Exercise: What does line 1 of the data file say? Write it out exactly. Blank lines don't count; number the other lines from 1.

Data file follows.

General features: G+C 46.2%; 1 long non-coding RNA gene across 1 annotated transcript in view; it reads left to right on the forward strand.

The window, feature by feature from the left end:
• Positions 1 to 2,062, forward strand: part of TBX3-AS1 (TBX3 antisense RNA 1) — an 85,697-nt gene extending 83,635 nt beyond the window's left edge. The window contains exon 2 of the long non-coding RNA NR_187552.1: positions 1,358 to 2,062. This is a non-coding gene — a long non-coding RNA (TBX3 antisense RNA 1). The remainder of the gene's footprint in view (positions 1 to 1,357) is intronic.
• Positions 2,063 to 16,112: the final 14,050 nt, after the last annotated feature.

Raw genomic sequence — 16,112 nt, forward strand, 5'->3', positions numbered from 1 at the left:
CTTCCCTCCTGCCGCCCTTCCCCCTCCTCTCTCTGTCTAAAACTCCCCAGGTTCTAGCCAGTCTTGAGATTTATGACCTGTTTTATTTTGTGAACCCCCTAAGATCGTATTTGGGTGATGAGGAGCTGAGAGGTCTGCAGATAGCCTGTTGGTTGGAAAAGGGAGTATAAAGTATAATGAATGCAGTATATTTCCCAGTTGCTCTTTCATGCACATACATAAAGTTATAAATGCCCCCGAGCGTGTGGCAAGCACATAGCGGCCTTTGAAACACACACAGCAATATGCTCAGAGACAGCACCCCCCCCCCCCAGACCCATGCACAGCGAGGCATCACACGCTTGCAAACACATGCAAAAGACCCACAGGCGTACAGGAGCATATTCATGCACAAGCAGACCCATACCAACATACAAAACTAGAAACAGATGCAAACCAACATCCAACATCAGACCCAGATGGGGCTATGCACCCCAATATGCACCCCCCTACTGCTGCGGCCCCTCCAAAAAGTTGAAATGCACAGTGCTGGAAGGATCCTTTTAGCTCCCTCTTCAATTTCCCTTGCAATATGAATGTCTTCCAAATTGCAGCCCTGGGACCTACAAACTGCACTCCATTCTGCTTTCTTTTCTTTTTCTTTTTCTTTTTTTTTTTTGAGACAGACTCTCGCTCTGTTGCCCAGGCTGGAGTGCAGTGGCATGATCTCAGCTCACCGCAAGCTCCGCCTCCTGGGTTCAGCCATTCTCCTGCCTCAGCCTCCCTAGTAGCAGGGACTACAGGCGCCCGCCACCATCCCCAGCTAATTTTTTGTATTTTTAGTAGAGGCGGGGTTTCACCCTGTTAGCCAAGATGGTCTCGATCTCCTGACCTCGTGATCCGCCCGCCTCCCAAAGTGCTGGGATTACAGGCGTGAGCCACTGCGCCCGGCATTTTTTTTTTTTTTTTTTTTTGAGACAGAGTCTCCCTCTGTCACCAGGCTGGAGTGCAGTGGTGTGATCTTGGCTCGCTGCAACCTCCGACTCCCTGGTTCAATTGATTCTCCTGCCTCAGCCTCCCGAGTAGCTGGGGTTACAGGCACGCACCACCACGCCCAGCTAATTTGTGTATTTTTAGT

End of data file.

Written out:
General features: G+C 46.2%; 1 long non-coding RNA gene across 1 annotated transcript in view; it reads left to right on the forward strand.